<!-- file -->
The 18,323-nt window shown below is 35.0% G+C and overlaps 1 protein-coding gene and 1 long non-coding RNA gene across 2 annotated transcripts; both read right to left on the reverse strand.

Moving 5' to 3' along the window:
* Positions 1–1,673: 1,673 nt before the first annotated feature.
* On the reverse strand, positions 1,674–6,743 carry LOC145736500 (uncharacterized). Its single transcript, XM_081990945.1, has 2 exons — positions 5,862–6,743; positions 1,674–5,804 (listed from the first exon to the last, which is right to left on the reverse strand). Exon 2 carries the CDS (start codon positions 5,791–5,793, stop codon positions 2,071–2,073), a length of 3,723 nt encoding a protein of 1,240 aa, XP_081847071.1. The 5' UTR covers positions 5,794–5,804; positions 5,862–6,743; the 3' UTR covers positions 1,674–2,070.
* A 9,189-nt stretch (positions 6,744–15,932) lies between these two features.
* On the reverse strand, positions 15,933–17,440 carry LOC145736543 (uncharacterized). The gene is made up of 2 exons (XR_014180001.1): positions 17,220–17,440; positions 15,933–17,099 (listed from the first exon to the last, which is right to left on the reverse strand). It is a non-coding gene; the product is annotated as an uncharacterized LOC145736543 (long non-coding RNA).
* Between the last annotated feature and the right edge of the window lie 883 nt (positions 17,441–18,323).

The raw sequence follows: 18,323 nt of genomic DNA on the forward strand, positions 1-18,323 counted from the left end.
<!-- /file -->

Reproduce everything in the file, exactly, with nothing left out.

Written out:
The 18,323-nt window shown below is 35.0% G+C and overlaps 1 protein-coding gene and 1 long non-coding RNA gene across 2 annotated transcripts; both read right to left on the reverse strand.

Moving 5' to 3' along the window:
* Positions 1–1,673: 1,673 nt before the first annotated feature.
* On the reverse strand, positions 1,674–6,743 carry LOC145736500 (uncharacterized). Its single transcript, XM_081990945.1, has 2 exons — positions 5,862–6,743; positions 1,674–5,804 (listed from the first exon to the last, which is right to left on the reverse strand). Exon 2 carries the CDS (start codon positions 5,791–5,793, stop codon positions 2,071–2,073), a length of 3,723 nt encoding a protein of 1,240 aa, XP_081847071.1. The 5' UTR covers positions 5,794–5,804; positions 5,862–6,743; the 3' UTR covers positions 1,674–2,070.
* A 9,189-nt stretch (positions 6,744–15,932) lies between these two features.
* On the reverse strand, positions 15,933–17,440 carry LOC145736543 (uncharacterized). The gene is made up of 2 exons (XR_014180001.1): positions 17,220–17,440; positions 15,933–17,099 (listed from the first exon to the last, which is right to left on the reverse strand). It is a non-coding gene; the product is annotated as an uncharacterized LOC145736543 (long non-coding RNA).
* Between the last annotated feature and the right edge of the window lie 883 nt (positions 17,441–18,323).

The raw sequence follows: 18,323 nt of genomic DNA on the forward strand, positions 1-18,323 counted from the left end.